So, as a matter of principle, rules shouldn't be changed in the middle of the game unless they're discovered to be obviously unfair to all participants.

And, as a principle of life on this rock, in this Universe, all actions come with unintended consequences, many of which that come back to bite you in the ass.

Now, the other side has issues with principles and practices, too. They need to stop lying, starting with the lie that the situation with the national debt is due to the current administration, when almost to a one those making those statements said nothing during the previous administration, an administration of year after year of deficit spending, due in some part to military engagement, but due in large part to a tax system that raised inadequate revenue since it taxed those with the highest earnings at historically low and insufficient rates. The first reason we have all this debt is because of the Bush tax cuts. The second reason is the 2009 stimulus bill and changes in monetary policies that were necessitated by the incredible credit crunch that led to the economic downturn in 2008. The financial regulatory posture leading to that has roots in both parties, but the worst consequences, including the real-estate bubble, happened under the previous administration. Stop lying like none of this ever happened.

You know, lying is just plain wrong. Stop lying.

I sometimes think that my conservative, tea-party-esque, friends are just plain and simply anarchists, hoping for a complete economic collapse followed by a lack of civil order that would allow those with the most guns to take over. I have a simple message for them: Get your head out of your asses, it ain't gonna happen. And a second message: You're not the only ones with guns.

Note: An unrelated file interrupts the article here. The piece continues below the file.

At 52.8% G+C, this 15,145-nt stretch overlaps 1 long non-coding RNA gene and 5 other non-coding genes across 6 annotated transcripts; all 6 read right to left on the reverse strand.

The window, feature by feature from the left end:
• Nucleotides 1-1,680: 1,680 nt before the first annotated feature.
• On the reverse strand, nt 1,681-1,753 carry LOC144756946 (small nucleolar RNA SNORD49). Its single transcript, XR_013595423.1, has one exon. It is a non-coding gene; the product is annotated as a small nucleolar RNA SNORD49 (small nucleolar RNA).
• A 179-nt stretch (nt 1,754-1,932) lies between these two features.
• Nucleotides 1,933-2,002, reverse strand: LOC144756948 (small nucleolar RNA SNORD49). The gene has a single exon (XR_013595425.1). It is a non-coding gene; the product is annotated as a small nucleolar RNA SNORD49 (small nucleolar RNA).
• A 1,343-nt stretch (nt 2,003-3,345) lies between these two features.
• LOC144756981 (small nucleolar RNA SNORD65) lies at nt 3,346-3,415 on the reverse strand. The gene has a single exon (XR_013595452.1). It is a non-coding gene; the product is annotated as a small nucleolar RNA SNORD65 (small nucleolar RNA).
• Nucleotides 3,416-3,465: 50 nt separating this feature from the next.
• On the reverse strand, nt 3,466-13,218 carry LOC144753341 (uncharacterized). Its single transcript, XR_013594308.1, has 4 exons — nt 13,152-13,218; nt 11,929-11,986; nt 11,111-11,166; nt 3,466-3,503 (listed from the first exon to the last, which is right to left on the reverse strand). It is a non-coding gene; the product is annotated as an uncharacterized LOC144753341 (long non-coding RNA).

I have no doubt that RNC/FNC-motivated anger played a role in the Massachusetts Senate election, but that's no excuse for losing the seat. For the future, each of us have to take the concerns of our fellow citizens seriously, especially if we want them to take our concerns seriously. People are concerned about spending, about jobs, about debt, about the changes in health care. The RNC/FNC message on those is bullshit, but that doesn't mean that an individual's voicing those concerns can be dismissed. Do so at the peril of all we care for.

So, friends on both sides: quit freaking out! Democrats: Don't change the rules, and don't be surprised when you do that you don't get what you expected. Republicans and tea-partiers: Quit lying. It's wrong, remember? Everybody: Listen more and talk less. We're all in this together, whether you like it or not.

As to how to move health-care reform and other issues forward? This one's take: The House should bite the bullet and pass the Senate bill, then make any future changes using reconciliation. Future major legislation is likely going to require reconciliation to pass the aspects that impact the budget. That opens up some possibilities of ignoring DINOs in the Senate who get more than their share of influence.

Shutting up now.

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Comments:
how soon everone forgets that the sixty-th vote was not expected in the last election. That just ended up happening. So get on with the course of being the ruling party with fifty some votes.